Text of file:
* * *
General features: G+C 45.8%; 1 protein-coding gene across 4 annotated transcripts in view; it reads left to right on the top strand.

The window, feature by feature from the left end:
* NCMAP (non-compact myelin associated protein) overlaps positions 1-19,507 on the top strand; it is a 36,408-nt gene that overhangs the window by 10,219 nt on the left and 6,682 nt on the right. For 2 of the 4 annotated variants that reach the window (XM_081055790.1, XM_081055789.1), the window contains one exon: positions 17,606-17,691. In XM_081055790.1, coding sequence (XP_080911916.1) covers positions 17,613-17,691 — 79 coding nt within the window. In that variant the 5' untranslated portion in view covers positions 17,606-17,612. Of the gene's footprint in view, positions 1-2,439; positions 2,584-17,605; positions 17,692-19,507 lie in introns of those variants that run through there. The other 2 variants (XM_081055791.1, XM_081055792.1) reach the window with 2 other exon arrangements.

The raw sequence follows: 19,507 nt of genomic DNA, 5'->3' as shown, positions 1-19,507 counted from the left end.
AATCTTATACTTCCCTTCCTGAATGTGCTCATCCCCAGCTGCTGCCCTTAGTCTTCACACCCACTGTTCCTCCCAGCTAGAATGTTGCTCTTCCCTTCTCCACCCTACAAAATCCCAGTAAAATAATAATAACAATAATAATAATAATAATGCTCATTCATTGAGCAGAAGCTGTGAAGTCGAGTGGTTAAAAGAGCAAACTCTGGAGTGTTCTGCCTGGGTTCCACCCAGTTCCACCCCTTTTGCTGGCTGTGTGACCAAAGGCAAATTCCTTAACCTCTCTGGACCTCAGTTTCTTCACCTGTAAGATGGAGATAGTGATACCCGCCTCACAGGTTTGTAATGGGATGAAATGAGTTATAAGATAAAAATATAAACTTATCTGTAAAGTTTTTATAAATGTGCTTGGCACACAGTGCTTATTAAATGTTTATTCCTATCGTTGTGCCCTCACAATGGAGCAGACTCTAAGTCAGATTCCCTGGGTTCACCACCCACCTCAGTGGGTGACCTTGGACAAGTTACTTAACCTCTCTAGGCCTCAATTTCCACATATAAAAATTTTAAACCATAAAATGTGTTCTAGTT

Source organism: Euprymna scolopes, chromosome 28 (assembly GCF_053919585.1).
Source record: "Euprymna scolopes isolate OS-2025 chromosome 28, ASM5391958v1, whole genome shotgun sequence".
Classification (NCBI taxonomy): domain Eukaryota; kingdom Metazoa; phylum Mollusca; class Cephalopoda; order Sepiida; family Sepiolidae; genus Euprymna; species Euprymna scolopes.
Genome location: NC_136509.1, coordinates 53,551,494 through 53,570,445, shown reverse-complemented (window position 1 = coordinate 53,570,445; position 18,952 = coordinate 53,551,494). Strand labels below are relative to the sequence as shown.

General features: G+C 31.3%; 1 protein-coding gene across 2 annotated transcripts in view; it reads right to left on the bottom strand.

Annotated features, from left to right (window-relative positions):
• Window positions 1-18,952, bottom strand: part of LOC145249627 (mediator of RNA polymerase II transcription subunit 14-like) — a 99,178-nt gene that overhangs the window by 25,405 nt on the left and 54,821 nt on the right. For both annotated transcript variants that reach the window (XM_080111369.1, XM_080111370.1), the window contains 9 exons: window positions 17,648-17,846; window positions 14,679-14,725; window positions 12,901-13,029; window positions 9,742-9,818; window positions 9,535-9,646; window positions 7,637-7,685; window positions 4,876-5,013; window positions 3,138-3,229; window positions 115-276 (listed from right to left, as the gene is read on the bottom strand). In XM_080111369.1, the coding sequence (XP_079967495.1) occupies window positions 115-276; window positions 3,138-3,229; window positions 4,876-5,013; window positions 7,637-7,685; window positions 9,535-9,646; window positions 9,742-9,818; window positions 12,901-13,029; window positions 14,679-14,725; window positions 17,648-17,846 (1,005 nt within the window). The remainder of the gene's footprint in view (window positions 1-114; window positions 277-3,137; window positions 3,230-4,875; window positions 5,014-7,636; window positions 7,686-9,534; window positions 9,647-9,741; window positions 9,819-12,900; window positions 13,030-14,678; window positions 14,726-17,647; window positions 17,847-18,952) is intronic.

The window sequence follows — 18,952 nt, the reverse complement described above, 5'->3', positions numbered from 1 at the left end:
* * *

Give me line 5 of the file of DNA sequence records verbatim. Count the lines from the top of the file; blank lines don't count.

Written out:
AATCTTATACTTCCCTTCCTGAATGTGCTCATCCCCAGCTGCTGCCCTTAGTCTTCACACCCACTGTTCCTCCCAGCTAGAATGTTGCTCTTCCCTTCTCCACCCTACAAAATCCCAGTAAAATAATAATAACAATAATAATAATAATAATGCTCATTCATTGAGCAGAAGCTGTGAAGTCGAGTGGTTAAAAGAGCAAACTCTGGAGTGTTCTGCCTGGGTTCCACCCAGTTCCACCCCTTTTGCTGGCTGTGTGACCAAAGGCAAATTCCTTAACCTCTCTGGACCTCAGTTTCTTCACCTGTAAGATGGAGATAGTGATACCCGCCTCACAGGTTTGTAATGGGATGAAATGAGTTATAAGATAAAAATATAAACTTATCTGTAAAGTTTTTATAAATGTGCTTGGCACACAGTGCTTATTAAATGTTTATTCCTATCGTTGTGCCCTCACAATGGAGCAGACTCTAAGTCAGATTCCCTGGGTTCACCACCCACCTCAGTGGGTGACCTTGGACAAGTTACTTAACCTCTCTAGGCCTCAATTTCCACATATAAAAATTTTAAACCATAAAATGTGTTCTAGTT